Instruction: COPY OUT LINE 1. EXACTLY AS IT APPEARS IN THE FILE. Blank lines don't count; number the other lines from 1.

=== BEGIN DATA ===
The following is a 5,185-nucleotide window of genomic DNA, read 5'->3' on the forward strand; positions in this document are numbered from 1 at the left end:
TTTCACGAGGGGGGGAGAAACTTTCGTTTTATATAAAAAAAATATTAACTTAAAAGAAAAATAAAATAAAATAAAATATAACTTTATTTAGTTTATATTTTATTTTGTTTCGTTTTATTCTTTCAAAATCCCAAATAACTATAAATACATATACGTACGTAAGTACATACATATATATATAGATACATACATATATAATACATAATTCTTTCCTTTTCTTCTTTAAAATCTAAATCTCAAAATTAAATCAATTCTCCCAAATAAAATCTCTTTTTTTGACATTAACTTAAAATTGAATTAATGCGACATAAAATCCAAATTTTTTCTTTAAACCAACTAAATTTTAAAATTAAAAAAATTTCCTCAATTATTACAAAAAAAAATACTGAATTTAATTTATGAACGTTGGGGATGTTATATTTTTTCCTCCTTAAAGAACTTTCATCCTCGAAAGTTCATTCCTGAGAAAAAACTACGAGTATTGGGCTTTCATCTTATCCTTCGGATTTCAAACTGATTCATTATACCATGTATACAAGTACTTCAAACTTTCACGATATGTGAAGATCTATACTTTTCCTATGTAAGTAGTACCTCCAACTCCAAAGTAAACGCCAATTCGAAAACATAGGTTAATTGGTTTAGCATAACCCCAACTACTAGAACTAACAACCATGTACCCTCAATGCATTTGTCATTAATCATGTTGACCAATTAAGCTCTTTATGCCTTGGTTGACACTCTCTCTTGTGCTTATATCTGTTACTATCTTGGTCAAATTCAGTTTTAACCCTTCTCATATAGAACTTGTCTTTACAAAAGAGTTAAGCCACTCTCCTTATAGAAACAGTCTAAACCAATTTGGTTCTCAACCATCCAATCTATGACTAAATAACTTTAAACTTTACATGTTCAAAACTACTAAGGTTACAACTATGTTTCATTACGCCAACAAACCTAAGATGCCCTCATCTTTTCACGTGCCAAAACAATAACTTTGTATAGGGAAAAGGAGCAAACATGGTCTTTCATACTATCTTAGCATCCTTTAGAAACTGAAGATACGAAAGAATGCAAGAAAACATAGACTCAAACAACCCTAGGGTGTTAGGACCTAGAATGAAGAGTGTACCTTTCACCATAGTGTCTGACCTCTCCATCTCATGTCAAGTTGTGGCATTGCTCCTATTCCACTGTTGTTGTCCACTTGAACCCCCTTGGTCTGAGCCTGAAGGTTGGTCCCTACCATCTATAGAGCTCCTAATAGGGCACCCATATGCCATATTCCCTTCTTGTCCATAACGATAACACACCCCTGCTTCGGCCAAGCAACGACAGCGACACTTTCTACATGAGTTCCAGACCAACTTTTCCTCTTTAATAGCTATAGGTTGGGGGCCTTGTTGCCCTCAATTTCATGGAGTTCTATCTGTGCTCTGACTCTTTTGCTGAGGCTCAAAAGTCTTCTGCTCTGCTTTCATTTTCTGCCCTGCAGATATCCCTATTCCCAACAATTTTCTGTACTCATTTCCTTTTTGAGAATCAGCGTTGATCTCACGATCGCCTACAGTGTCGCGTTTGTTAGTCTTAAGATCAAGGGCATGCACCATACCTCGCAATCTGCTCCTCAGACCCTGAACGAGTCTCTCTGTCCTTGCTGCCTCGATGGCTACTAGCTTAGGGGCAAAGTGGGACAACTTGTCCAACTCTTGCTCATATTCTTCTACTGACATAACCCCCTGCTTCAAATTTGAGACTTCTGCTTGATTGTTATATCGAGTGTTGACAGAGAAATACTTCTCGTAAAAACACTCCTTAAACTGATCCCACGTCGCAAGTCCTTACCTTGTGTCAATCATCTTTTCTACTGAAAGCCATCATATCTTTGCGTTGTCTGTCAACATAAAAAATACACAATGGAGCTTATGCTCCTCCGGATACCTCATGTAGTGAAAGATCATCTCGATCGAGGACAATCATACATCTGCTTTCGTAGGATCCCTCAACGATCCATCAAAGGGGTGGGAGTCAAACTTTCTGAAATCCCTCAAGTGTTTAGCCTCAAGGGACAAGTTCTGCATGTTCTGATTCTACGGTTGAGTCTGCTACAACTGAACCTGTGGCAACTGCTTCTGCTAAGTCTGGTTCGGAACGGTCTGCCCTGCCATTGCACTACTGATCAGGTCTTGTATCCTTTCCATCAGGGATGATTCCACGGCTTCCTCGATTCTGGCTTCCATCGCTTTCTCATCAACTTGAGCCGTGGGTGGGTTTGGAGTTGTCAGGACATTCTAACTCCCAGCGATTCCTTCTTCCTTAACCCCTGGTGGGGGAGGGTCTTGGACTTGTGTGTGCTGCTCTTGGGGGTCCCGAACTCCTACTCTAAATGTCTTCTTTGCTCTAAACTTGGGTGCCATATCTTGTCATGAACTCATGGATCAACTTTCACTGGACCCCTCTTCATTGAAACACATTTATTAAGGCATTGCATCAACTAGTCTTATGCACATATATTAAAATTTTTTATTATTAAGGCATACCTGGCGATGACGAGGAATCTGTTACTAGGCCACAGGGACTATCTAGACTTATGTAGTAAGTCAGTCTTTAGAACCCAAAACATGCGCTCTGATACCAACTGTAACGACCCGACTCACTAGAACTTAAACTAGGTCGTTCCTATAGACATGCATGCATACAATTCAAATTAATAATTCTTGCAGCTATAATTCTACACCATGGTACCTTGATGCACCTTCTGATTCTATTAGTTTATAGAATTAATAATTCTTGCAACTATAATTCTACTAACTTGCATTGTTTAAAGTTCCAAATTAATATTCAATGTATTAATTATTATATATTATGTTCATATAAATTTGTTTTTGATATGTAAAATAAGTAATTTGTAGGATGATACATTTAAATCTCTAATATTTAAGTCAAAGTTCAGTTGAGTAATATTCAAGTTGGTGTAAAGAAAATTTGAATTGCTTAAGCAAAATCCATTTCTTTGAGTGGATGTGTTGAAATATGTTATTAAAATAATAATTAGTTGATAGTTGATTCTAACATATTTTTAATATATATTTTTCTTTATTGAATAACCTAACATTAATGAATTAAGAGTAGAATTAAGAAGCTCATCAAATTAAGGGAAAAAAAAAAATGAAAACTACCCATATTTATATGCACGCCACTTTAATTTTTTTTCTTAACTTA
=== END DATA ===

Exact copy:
The following is a 5,185-nucleotide window of genomic DNA, read 5'->3' on the forward strand; positions in this document are numbered from 1 at the left end: